- Black, sooty plugs, a sooty exhaust pipe and black smoke from the tailpipe that stinks of unburned fuel.

- Poor fuel economy.

- The engine works better when cold. Performance falls off as it warms up or the ambient temperature rises.

- Engine performance improves when the air cleaner is removed.






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Old 01-03-2006, 11:48 PM
geo geo is offline
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Default HOW TO carb adjustment on any Chinese atv. Kazuma, Yamoto, Redcat, Baja, Sunl, etc...

Quote:
Originally posted by: smb05
Quote:
Originally posted by: geo: the more common and effective, albeit complicated, cold weather adjustment is to increase the size of the main jet. 2-cycles seem to be more sensitive than thumpers.
Increasing the main will not help much for cold weather starts or even idle.
.
You are correct, I should have specified. But my experience with these machines is that you can get them to idle reasonably well, it's just when you start to give em throttle that they die (lean).

Sorry if i sounded too critical, didnt mean to. I think we all appreciate when someone like 2many takes the time to help out complete strangers.
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Old 01-04-2006, 12:26 AM
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Default HOW TO carb adjustment on any Chinese atv. Kazuma, Yamoto, Redcat, Baja, Sunl, etc...

Hence the reason to raise the needle. I am a mechanic and understand how upset people get when something is not right with the vehicle they have. Most can not do any work themselves anymore because things look so much more complicated then they really are. Thats why I try to help any way I can and I like doing it. If I help 1 person in a day then I feel good. I dont know everything and also learn new things every day. Thats what makes it challenging for me.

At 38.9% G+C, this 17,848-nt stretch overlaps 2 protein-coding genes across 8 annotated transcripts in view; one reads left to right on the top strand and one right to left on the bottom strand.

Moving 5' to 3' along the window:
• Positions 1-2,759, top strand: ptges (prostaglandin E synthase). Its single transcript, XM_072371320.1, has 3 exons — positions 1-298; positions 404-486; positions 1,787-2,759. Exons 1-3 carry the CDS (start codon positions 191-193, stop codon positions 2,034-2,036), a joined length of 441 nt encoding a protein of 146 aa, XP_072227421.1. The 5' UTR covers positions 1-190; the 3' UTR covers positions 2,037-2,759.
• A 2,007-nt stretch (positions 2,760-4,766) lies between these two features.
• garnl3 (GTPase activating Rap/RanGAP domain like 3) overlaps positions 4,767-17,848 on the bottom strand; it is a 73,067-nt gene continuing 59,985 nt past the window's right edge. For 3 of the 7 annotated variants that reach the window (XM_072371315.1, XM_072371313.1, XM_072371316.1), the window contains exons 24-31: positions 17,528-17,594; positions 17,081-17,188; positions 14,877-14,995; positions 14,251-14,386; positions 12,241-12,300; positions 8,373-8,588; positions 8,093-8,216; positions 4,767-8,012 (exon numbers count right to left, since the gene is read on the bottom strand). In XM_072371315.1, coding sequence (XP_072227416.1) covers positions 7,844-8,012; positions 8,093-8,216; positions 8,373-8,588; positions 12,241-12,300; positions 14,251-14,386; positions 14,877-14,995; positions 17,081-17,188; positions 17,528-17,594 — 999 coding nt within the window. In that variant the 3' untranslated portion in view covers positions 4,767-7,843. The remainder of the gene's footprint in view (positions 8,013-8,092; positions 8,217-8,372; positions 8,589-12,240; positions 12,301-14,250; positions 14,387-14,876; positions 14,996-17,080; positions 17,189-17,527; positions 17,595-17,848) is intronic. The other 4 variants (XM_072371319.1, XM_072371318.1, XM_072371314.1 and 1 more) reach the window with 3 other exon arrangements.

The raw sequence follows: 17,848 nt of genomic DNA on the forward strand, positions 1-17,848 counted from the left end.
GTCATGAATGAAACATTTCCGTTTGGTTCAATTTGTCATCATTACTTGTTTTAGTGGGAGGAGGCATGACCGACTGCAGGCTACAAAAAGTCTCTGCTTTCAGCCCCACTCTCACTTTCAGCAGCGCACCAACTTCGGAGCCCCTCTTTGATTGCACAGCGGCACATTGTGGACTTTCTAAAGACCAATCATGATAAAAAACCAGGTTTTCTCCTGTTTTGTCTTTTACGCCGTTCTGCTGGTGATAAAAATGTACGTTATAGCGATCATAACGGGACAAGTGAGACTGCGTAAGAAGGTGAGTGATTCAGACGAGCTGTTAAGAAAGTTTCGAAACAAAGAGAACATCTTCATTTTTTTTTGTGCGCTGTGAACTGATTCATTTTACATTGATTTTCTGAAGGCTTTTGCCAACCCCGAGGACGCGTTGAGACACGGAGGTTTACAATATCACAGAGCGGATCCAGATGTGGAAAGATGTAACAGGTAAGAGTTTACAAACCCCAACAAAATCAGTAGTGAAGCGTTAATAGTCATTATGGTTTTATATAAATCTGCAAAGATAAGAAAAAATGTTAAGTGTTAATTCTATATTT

When I found out that a member Bruinrider was having problems with her 2 Bajas and saw she lives near me I said I would help. Once I got both tuned and running, the smile on her face was worth a thousand words. Let alone the smile on her kids faces on Christmas morning. It is well worth my time knowing I just made some kids day.
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Old 01-04-2006, 08:08 AM
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Default HOW TO carb adjustment on any Chinese atv. Kazuma, Yamoto, Redcat, Baja, Sunl, etc...

Quote:
Originally posted by: 2manytoys
Hence the reason to raise the needle. I am a mechanic and understand how upset people get when something is not right with the vehicle they have. Most can not do any work themselves anymore because things look so much more complicated then they really are. Thats why I try to help any way I can and I like doing it. If I help 1 person in a day then I feel good. I dont know everything and also learn new things every day. Thats what makes it challenging for me.

When I found out that a member Bruinrider was having problems with her 2 Bajas and saw she lives near me I said I would help. Once I got both tuned and running, the smile on her face was worth a thousand words. Let alone the smile on her kids faces on Christmas morning. It is well worth my time knowing I just made some kids day.
You are a asset to this forum 2manytoys. Lots of great advice, stated simply. [img]i/expressions/face-icon-small-smile.gif[/img]

Not sure if I agree with your nickname though, [img]i/expressions/face-icon-small-wink.gif[/img] Just how many is to many? [img]i/expressions/face-icon-small-happy.gif[/img]
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Old 01-04-2006, 08:08 AM
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110cc, 90cc, adjust, adjustment, adjustments, atv, carb, carburetor, chinese, choke, crf80r, jet, kazuma, pilot, redcat, sunl, tuning, valves, yamoto